Dark Reading is part of the Informa Tech Division of Informa PLC

This site is operated by a business or businesses owned by Informa PLC and all copyright resides with them.Informa PLC's registered office is 5 Howick Place, London SW1P 1WG. Registered in England and Wales. Number 8860726.

Application Security

3/10/2017
11:00 AM
Connect Directly
Twitter
RSS
E-Mail
100%
0%

Financial Institutions Less AppSec-Savvy Than You'd Think

New study shows banks all have policies in place, but lack metrics and good third-party software controls.

Financial institutions are known to have in place some of the most advanced application security practices and tools. Even so, a new benchmarking study out this week shows that even among these well-funded security programs there are still big gaps in their application security practices - a finding that should offer a clue as to the state of appsec at large.

The study found that while financial organizations almost universally have internal secure coding standards in place, most are hard-pressed to validate them. Additionally, fewer than half require their third-party vendors to have similar policies and standards.

Conducted among CISOs, the survey took a deep dive into common attitudes and practices across dozens of leading global financial institutions. The good news is that three out of four respondents reporte that application security is a critical- or high priority. And nearly all of them employ at least one kind of framework, standard, or maturity model to structure their application security program, with Building Security In Maturity Model (BSIMM) as the most popular, with an adoption rate of 89%.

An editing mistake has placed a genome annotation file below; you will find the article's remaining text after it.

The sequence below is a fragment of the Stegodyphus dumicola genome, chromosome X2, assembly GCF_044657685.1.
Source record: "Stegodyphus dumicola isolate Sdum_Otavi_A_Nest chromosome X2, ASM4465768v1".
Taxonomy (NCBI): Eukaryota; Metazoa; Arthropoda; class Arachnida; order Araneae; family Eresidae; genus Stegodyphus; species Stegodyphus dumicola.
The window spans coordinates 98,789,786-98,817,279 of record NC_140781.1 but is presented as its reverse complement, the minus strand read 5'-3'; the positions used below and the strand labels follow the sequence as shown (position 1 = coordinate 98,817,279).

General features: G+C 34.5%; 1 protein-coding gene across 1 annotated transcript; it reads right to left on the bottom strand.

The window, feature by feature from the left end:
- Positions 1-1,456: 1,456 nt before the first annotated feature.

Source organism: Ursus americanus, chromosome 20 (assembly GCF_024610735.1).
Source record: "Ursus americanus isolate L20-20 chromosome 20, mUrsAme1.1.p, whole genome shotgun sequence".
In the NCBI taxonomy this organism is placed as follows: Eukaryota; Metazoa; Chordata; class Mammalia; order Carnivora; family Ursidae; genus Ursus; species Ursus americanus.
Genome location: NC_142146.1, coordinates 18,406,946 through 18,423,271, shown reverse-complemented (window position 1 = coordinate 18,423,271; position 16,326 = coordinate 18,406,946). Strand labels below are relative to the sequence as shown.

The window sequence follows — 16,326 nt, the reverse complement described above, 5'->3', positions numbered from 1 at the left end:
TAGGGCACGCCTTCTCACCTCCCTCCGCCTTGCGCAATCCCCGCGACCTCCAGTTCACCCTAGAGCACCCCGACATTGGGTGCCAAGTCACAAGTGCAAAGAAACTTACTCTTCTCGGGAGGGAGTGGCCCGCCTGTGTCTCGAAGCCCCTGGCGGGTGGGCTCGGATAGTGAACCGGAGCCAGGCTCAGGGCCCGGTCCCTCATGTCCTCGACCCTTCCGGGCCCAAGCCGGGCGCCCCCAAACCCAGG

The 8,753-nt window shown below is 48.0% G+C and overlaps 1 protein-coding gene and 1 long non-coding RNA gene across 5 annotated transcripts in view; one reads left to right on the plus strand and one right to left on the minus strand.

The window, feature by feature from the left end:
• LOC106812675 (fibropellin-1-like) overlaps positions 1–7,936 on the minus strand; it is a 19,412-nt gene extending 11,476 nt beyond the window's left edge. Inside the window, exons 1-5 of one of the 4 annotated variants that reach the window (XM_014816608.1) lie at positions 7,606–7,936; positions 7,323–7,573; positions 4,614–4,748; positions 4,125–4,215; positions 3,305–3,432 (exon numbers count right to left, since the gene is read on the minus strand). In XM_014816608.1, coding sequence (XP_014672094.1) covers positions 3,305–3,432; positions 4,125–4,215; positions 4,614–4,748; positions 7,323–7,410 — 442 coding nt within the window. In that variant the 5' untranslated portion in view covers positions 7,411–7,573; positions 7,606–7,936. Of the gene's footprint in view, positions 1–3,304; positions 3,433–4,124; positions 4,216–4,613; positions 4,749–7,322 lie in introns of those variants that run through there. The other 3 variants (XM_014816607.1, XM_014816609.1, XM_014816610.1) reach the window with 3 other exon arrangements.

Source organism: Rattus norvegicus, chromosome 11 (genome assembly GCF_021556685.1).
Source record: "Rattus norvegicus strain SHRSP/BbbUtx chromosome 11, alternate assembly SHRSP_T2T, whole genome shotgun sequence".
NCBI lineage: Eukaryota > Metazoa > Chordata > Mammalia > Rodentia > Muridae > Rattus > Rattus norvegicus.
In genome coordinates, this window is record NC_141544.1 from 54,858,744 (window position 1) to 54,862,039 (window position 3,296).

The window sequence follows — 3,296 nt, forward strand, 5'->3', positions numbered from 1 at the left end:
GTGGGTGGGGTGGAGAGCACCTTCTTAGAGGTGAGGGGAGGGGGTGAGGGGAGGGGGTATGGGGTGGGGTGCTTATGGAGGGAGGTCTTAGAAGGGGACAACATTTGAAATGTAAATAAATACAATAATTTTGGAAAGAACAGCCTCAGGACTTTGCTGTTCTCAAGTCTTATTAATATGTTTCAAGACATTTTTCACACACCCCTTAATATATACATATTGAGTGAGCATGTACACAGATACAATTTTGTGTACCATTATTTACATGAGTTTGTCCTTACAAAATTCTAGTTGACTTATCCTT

However, digging further, the types of metrics and key performance indicators (KPIs) used to track the effectiveness of policies laid out by these standards betray a lack of sophistication in their appsec programs. The most common KPI used by the respondents was a simple vulnerability count, typically totaled up based on statistic analysis security testing and dynamic analysis security testing, a metric used by 77% of programs.

Meanwhile, only about 46% of organizations measure how long it takes to remediate vulnerabilities, just 38% of organizations track whether developer teams are even using the security tools mandated by policies, and only 15% measure completion of security requirements. Scarily enough, 15% of organizations don't track via metrics the effectiveness of their appsec programs.